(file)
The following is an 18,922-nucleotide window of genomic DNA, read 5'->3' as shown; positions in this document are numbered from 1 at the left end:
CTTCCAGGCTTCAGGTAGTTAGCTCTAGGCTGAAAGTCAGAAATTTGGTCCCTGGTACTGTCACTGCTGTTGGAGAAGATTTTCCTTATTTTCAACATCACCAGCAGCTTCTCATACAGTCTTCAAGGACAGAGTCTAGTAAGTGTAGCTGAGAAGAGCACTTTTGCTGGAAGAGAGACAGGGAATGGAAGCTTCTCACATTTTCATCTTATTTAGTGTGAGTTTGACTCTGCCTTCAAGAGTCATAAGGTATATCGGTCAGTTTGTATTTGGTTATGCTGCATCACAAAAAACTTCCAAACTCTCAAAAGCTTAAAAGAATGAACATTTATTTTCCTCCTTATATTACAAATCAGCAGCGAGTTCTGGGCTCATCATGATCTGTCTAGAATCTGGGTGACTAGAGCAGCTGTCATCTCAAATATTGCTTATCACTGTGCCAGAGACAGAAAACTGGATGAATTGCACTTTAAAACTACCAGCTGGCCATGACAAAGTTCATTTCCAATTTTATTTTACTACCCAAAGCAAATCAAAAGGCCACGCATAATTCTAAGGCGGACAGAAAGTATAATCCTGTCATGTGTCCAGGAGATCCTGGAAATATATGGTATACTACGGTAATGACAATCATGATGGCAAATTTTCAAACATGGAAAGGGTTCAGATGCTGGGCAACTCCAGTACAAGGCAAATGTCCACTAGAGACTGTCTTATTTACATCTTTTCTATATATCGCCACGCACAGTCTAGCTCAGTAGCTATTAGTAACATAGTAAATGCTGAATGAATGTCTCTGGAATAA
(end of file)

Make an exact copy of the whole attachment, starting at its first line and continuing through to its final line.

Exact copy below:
The following is an 18,922-nucleotide window of genomic DNA, read 5'->3' as shown; positions in this document are numbered from 1 at the left end:
CTTCCAGGCTTCAGGTAGTTAGCTCTAGGCTGAAAGTCAGAAATTTGGTCCCTGGTACTGTCACTGCTGTTGGAGAAGATTTTCCTTATTTTCAACATCACCAGCAGCTTCTCATACAGTCTTCAAGGACAGAGTCTAGTAAGTGTAGCTGAGAAGAGCACTTTTGCTGGAAGAGAGACAGGGAATGGAAGCTTCTCACATTTTCATCTTATTTAGTGTGAGTTTGACTCTGCCTTCAAGAGTCATAAGGTATATCGGTCAGTTTGTATTTGGTTATGCTGCATCACAAAAAACTTCCAAACTCTCAAAAGCTTAAAAGAATGAACATTTATTTTCCTCCTTATATTACAAATCAGCAGCGAGTTCTGGGCTCATCATGATCTGTCTAGAATCTGGGTGACTAGAGCAGCTGTCATCTCAAATATTGCTTATCACTGTGCCAGAGACAGAAAACTGGATGAATTGCACTTTAAAACTACCAGCTGGCCATGACAAAGTTCATTTCCAATTTTATTTTACTACCCAAAGCAAATCAAAAGGCCACGCATAATTCTAAGGCGGACAGAAAGTATAATCCTGTCATGTGTCCAGGAGATCCTGGAAATATATGGTATACTACGGTAATGACAATCATGATGGCAAATTTTCAAACATGGAAAGGGTTCAGATGCTGGGCAACTCCAGTACAAGGCAAATGTCCACTAGAGACTGTCTTATTTACATCTTTTCTATATATCGCCACGCACAGTCTAGCTCAGTAGCTATTAGTAACATAGTAAATGCTGAATGAATGTCTCTGGAATAA